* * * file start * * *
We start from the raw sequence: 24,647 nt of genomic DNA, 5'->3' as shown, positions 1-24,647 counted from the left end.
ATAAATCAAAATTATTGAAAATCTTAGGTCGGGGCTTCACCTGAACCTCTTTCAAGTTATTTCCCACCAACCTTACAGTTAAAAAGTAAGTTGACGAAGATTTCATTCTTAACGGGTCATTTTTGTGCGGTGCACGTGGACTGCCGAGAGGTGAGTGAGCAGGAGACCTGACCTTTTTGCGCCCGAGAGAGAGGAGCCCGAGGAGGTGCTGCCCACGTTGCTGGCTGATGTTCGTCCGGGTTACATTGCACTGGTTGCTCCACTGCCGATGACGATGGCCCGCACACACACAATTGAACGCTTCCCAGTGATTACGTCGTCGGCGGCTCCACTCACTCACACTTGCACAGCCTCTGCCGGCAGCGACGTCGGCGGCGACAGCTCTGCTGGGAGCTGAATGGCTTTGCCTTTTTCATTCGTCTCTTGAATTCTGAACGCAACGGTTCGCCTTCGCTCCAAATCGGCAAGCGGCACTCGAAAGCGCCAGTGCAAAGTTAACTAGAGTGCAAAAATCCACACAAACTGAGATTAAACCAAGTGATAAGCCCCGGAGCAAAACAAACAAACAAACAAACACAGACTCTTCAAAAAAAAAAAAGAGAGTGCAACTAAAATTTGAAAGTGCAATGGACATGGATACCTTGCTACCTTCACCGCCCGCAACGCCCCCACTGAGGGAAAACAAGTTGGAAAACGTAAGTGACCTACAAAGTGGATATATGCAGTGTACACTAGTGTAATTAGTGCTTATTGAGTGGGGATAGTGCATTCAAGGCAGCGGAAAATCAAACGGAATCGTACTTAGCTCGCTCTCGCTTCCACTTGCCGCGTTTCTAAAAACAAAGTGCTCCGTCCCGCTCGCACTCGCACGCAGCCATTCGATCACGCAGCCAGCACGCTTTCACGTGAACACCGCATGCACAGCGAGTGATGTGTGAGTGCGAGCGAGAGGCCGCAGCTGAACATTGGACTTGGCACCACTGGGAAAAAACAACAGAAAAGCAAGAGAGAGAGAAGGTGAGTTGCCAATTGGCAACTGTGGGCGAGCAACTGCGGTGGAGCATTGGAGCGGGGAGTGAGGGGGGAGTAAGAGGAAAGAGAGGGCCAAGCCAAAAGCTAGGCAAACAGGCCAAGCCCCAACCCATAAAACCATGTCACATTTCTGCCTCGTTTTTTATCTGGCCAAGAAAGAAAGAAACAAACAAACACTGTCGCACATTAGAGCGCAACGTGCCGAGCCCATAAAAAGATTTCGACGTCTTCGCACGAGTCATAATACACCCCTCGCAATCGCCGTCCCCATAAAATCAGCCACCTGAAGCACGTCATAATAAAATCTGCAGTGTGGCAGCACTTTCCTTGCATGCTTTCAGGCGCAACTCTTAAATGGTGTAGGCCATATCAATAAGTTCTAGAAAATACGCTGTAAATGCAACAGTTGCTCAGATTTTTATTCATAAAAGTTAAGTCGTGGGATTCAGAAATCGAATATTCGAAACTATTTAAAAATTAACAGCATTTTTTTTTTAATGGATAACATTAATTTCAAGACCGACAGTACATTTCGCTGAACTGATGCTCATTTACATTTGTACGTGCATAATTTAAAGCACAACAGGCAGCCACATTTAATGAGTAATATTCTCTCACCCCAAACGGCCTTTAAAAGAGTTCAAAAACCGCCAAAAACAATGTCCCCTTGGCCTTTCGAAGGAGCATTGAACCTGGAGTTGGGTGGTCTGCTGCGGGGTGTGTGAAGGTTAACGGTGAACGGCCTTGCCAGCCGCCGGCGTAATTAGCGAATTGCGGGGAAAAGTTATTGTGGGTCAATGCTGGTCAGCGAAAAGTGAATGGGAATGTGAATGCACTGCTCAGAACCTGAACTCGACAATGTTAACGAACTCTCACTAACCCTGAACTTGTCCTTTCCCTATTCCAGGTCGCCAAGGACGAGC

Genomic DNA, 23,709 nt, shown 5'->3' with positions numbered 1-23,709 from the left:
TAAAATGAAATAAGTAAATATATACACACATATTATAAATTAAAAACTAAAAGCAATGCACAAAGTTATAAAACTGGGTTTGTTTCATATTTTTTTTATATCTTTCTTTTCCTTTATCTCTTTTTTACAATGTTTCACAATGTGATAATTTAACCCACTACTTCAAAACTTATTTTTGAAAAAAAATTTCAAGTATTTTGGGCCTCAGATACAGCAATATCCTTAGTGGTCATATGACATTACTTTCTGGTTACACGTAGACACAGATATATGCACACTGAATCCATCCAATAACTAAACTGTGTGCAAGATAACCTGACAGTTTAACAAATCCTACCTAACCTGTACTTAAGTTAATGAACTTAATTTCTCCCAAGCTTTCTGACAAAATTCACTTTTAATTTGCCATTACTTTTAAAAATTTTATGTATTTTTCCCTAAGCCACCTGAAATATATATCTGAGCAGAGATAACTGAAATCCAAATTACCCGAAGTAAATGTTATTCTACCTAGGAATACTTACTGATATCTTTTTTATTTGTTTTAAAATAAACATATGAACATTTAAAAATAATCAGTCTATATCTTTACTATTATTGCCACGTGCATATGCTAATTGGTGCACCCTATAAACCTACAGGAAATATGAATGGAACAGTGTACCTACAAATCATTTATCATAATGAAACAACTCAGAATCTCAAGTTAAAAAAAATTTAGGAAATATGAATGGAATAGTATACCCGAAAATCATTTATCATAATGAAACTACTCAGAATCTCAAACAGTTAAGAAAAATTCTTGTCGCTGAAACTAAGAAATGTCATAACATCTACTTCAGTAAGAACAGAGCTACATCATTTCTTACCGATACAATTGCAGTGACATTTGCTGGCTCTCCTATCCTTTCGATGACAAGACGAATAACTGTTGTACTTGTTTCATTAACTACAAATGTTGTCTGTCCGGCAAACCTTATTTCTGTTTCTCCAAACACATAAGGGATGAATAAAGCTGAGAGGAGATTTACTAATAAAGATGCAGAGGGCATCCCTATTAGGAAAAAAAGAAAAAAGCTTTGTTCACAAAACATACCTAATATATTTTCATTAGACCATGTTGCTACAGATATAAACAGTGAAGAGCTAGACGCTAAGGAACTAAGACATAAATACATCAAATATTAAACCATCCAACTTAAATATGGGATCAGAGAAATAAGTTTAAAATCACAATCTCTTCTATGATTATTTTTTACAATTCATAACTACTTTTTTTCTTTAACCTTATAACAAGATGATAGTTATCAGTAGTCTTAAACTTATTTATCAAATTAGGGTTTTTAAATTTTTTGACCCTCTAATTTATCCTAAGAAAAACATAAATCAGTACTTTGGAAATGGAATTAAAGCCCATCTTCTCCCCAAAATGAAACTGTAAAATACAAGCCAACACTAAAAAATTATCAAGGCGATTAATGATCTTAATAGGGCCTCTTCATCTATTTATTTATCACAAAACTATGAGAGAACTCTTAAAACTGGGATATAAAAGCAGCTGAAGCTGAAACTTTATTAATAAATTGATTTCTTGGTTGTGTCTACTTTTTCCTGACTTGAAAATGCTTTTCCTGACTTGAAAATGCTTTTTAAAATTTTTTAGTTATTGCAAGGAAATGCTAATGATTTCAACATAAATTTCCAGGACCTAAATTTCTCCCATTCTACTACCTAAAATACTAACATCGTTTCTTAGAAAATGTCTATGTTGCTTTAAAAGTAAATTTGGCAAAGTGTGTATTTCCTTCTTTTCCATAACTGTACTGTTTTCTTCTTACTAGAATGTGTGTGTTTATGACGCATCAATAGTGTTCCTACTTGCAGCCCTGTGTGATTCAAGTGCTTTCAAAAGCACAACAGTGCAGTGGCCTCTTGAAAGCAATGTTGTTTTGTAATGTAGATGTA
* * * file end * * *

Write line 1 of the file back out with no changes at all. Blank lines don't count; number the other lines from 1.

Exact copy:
We start from the raw sequence: 24,647 nt of genomic DNA, 5'->3' as shown, positions 1-24,647 counted from the left end.